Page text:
Pram ‎– The Moving Frontier

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Versions (6)

Cat n° Artiste Titre (Format) Label Cat n° Pays Année
WIGCD203 Pram The Moving Frontier(CD, Album) Domino WIGCD203 UK 2007 Vendre cette version
ZAKCD071, WIGCD203 Pram The Moving Frontier(CD, Album) Zakat, Domino Recording Co. Ltd. ZAKCD071, WIGCD203 Russia 2007 Vendre cette version
5095042 Pram The Moving Frontier(CD, Album) Domino 5095042 Australia 2007 Vendre cette version
WIGCD203P Pram The Moving Frontier(CD, Album, Promo) Domino WIGCD203P UK 2007 Vendre cette version
WIGLP203 Pram The Moving Frontier(LP, Album) Domino WIGLP203 UK 2007 Vendre cette version
DNO 188 Pram The Moving Frontier(CD, Album) Domino USA DNO 188 US 2008 Vendre cette version

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streetmouse

streetmouse

16 mai 2017
référencement The Moving Frontier, CD, Album, DNO 188

Some will certainly attribute the work of Pram to that of the avant garde, even free-form jazz, though I think not. Pram is a venture into self exploration and assimilation of random conscious thought, a dreamscape. Regarding both this album, and Dark Island, please consider:

Reminding me of the atmospheric cinematic snippets of Stan Ridgeway, Pram reveal a haunting mixture of sound and vocals that move effortlessly, though to where I’m not quiet sure. Several of the songs such as “Paper Hats” are laced with sharp stabbing notes that nearly impale my ears, feeling more than a bit uncomfortable, though “Paper Hats” was instantly followed by the dreamily dark and mysterious song “Peepshow,” a number that had me riveted to my seat in the same manner as mellow hypnotic smokey lounge music does when it’s done just right.

I love the deep instrumentation that flows on and on here, instrumentation that bespeaks memories of black and white television shows, especially that of The Twilight Zone, where the music was as central to moving the screenplay along as the engaging atmosphere it creates. Other songs such as “Sirocco” begin brilliantly, yet just as it reels me in, Pram infuse those sharp musical sticks again, causing me to push the skip button, and in the end, to assemble my own compilation of sorts, composed of songs that image my imagination and allow me to feel comfortable warm, and intoxicatingly nurtured.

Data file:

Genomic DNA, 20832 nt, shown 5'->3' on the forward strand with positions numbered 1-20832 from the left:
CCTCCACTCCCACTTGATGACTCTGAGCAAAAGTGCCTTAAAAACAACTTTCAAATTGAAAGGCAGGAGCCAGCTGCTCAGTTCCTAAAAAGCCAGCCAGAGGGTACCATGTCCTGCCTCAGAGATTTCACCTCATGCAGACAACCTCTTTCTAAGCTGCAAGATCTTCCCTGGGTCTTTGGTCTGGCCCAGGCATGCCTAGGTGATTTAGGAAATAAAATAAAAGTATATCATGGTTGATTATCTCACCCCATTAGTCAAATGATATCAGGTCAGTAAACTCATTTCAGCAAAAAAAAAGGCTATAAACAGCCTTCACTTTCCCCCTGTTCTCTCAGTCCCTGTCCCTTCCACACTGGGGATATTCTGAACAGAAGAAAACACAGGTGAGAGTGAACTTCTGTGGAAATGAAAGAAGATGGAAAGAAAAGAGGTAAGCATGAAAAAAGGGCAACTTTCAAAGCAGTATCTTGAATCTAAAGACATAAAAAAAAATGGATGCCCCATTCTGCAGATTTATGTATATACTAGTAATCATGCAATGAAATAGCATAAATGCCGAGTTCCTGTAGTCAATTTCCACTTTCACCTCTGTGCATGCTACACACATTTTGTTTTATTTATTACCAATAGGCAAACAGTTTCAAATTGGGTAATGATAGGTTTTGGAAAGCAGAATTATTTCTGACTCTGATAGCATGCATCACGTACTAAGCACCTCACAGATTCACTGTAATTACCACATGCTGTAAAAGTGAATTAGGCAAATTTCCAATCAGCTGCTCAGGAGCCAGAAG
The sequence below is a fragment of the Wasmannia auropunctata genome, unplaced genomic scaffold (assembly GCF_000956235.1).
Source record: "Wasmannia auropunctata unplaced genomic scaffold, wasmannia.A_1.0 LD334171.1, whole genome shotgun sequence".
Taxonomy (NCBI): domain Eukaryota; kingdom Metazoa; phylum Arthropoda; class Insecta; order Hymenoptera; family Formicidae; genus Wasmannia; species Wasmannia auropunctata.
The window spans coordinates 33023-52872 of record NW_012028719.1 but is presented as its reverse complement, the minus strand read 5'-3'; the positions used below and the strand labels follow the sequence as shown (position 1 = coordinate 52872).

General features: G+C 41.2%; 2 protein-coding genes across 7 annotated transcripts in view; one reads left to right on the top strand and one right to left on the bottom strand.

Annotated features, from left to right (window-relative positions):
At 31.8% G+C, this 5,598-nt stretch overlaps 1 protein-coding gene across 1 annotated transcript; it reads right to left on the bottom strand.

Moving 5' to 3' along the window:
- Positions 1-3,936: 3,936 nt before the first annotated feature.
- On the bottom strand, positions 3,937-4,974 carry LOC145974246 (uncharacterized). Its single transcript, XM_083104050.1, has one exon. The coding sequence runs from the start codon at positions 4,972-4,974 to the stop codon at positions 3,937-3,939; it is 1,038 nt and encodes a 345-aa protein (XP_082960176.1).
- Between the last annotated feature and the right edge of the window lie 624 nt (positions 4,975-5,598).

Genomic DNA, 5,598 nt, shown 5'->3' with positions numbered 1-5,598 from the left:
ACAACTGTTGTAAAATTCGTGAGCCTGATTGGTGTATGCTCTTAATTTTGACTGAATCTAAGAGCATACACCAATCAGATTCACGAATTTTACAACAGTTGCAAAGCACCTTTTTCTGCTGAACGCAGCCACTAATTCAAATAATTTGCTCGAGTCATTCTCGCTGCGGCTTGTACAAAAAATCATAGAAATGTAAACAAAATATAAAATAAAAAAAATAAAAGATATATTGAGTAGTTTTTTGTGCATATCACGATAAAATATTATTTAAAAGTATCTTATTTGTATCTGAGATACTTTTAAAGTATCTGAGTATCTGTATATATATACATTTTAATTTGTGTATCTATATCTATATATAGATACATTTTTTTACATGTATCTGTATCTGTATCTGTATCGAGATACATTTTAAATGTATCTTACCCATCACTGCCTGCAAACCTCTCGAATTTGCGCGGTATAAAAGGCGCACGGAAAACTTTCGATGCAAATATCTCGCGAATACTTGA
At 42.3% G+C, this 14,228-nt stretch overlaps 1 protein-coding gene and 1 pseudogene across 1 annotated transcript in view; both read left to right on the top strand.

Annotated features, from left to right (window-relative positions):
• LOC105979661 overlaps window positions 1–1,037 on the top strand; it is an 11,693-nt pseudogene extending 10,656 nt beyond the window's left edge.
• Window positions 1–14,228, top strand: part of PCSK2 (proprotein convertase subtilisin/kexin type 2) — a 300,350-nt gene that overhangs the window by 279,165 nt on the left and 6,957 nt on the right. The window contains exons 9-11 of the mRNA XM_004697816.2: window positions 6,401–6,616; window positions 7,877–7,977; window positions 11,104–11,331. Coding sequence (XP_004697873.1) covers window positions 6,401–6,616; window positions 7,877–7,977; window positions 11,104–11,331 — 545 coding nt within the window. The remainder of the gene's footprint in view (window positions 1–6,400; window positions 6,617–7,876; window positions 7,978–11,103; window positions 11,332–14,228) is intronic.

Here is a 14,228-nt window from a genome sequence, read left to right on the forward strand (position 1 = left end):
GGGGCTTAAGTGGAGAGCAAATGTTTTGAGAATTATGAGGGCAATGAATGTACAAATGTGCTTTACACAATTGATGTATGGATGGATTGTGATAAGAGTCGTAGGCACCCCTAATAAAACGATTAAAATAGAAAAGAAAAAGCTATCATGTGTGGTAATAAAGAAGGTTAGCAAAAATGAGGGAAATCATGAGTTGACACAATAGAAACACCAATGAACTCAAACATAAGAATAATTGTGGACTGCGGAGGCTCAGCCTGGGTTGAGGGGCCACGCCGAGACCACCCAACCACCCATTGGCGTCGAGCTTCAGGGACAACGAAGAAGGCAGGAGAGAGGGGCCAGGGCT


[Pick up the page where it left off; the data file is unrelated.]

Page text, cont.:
Yes, certainly ‘art-rock’ has its place, it’s just that for an endeavor like that to work for me, I feel compelled to understand the nature genesis and attitude that the band is attempting to make, along with the journey they wish to take me on. Certainly I could cite a group such as Stereolab [though Pram are a bit darker] who also ventured into the great unknown, a band who similarly caused me to self-filter their material, as much here, simply leaves me feeling that I’m putting in time rather than enjoying the entire presentation. Yes, I’m sure that you’re seeing where this is going, and while I’ve nothing against intellect, intellect for the sake of intellect compels me to wonder if I’m being taken for a ride at times. To that end I will say that as concepts I find the music of Pram to be topnotch, insightful and moving, and if you wish, you can call me lazy … though to that I’d say that if one is going to apply the brushwork and images of Miro to musical scores, it had better move with grace and adventure, without being overtly adventurous, because when that happens I simply move on.

This aspect is brought forward in the track “Iske” from their Moving Frontier album, where the song meanders, expands, morphs, and then turns on its heels nearly quickly enough to see itself in the mirror, flashing so brightly that I need to shade my eyes [ears], and take cover in the confines of a following song such as “Salva,” a wayward half-speed epically smooth journey down the same road as “Riders Of The Storm” by The Doors, where I’m again at peace.

Half of the music from Dark Island and The Moving Frontier I am more than willing to keep, though when I spin this personal compilation for friends, and they say, “That’s great! Who is it?” I feel a bit disingenuous, knowing that if they go out and purchase the albums, that they are going to be a bit disappointed, perhaps wondering if their recollection of the previous night had been unduly influenced.

*** The Fun Facts: Pram has several meanings that include a baby carriage, a small flat bottomed snub-nosed dinghy. Pram is also short hand for a perambulator, a machine similar to an odometer for measuring distances by means of a large wheel pushed along the ground using a long handle, with a mechanism for recording the revolutions.

Review by Jenell Kesler